Beltane Hearth Bread

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Beannachtai na Bealtaine!

When May 1st falls on a Sunday, it is doubly auspicious. It's then that it's properly Beltane. It's halfway between the Spring equinox and the Summer solstice. Traditionally, it is a festival day in Ireland, Scotland and the Isle of Man. In Wales, we call it Calan Mai. In times gone by, special bonfires would be built to bless the fields, the animals and the community and feasts would be prepared. Families would bake Hearth bread - baked on the hearth - on a pan, griddle or stone in the ashes of the fire.

Bannock was, and is, the traditional bread for the hearth at Beltane. Robbie Burns actually composed a poem in celebration of the bread: Bannock O Bear Meal (1794).

330g Ground oats / oatmeal (to make your own, blend porridge oats into a meal)
265g Plain / All purpose flour
2 tsp Baking soda / bicarbonate of soda
1½ tsp sea salt
1½ Cups Buttermilk (375 gms)

and a stick to stir everything together - I use a spurtle - it's in the photograph.

(If you want to make your own buttermilk - add 3 tablespoons of lemon juice to 375 mls of milk and stir. Leave for half an hour for the milk to curdle. And, voila, you have buttermilk. It'll keep for 3 days in the fridge)

Mix everything together into a stiff mix. Roughly shape it to the size of your pan. You might have a add a little more flour to avoid it becoming sticky.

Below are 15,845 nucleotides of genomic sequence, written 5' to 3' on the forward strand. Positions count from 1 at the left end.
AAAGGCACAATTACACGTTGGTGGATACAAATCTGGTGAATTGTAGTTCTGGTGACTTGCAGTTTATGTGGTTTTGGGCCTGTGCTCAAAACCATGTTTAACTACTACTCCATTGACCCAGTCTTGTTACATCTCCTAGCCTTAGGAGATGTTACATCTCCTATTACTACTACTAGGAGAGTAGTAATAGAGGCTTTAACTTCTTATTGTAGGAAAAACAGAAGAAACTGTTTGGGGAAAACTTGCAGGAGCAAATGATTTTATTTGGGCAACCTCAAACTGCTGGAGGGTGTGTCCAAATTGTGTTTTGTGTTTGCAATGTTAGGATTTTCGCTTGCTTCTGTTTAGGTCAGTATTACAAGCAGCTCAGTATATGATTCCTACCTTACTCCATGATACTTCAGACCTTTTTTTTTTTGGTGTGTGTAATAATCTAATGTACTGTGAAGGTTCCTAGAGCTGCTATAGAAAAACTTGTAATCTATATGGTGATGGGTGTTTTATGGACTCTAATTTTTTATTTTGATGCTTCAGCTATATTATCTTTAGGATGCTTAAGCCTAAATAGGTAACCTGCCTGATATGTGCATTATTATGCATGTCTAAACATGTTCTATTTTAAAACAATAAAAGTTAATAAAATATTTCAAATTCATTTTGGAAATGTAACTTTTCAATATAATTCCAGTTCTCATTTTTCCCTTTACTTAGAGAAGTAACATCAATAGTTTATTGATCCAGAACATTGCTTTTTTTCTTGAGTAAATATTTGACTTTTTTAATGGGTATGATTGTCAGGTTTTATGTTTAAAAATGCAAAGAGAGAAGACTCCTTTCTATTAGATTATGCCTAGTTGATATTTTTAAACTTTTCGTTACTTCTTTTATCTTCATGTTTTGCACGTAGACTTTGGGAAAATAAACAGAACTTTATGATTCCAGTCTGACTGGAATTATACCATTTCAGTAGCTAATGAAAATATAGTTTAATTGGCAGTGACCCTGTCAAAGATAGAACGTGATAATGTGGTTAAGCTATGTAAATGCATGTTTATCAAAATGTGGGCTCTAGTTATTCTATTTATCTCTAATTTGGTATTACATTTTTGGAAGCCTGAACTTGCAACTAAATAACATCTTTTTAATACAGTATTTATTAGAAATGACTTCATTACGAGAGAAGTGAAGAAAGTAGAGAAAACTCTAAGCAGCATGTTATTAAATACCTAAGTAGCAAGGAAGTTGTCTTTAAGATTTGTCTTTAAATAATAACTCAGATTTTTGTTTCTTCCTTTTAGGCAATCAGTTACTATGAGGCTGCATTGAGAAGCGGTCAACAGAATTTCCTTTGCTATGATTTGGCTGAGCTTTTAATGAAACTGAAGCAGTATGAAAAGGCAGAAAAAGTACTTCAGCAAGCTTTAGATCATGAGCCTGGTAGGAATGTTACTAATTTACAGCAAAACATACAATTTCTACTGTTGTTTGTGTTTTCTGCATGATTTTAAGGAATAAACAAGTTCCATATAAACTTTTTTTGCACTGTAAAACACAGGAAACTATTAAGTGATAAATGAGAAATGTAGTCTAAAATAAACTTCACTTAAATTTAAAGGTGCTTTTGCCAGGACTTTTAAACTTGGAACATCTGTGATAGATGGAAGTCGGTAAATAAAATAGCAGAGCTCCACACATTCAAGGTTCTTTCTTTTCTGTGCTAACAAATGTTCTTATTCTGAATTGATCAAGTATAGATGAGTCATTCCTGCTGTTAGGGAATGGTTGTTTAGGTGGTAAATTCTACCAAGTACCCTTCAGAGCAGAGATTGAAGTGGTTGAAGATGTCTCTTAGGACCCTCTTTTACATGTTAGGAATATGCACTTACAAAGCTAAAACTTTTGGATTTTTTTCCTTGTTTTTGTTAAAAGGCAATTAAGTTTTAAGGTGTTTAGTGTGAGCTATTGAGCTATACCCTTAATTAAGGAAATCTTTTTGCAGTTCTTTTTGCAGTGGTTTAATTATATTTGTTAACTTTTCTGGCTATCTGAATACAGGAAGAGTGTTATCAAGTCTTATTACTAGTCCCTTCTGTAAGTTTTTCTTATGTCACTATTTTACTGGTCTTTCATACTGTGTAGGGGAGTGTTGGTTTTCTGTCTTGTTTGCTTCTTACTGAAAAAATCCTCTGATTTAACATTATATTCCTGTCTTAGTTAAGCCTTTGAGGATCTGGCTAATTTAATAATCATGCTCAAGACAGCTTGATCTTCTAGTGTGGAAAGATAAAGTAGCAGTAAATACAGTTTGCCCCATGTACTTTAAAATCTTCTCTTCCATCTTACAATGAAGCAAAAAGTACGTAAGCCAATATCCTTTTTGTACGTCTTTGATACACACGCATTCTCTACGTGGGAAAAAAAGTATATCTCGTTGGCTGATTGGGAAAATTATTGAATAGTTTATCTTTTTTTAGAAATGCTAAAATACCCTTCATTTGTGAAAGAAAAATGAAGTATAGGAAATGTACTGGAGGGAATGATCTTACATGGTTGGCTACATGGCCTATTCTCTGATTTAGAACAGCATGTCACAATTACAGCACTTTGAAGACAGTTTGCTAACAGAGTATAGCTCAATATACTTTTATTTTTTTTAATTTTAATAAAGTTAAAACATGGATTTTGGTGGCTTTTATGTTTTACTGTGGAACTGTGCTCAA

Preheat your griddle or pan - try for a low to medium consistent heat rather than a blazing heat. An even slow cook is preferable

If you're baking on a fire, so much the better. This works equally well on a BBQ - especially if it's it is here today.

Place the dough in the pan and, using a knife, cut through so you can easily divide it into four quarters. The Australians would tell you that they do that to Damper as it makes it easier to break open when it’s hot. We’d tell you that we do it to Bannock to represent the four quarters of the moon and the four cycles of the Earth. I know which I prefer…

Then, using a fork, prod each quarter once with the fork to let the faeries escape. You’d do the same with Irish soda bread or English / Irish Farl, the faeries deserve their freedom.

Place the pan on the fire ashes making sure the heat is evenly distributed. You only turn a bannock once, so leave the first side longer than the second to ensure it's cooked. You may need to give the pan a shake to avoid it sticking - this is called a 'shuggle'.

The bannock should rise about an inch so make sure it's not too thick when you start.

Cool on a rack - they've traced bannock cakes back to Iron Age Man - this is as rustic as you can get - don't go for 'beauty' go for tradition and taste! 

Bannocks o' bear meal,
Bannocks o' barley,
Here's to the Highlandman's bannocks o' barley.
Wha, in a brulzie, will first cry a parley?
Never the lads wi' the bannocks o' barley.
Bannocks o' bear meal,
Bannocks o' barley,
Here's to the Highlandman's bannocks o' barley.
Wha, in his wae days, were loyal to Charlie?
Wha but the lads wi' the bannocks o' barley!
Bannocks o' bear meal,
Bannocks o' barley,
Here's to the Highlandman's bannocks o' barley.
(Robert Burns 1794)

Happy baking....


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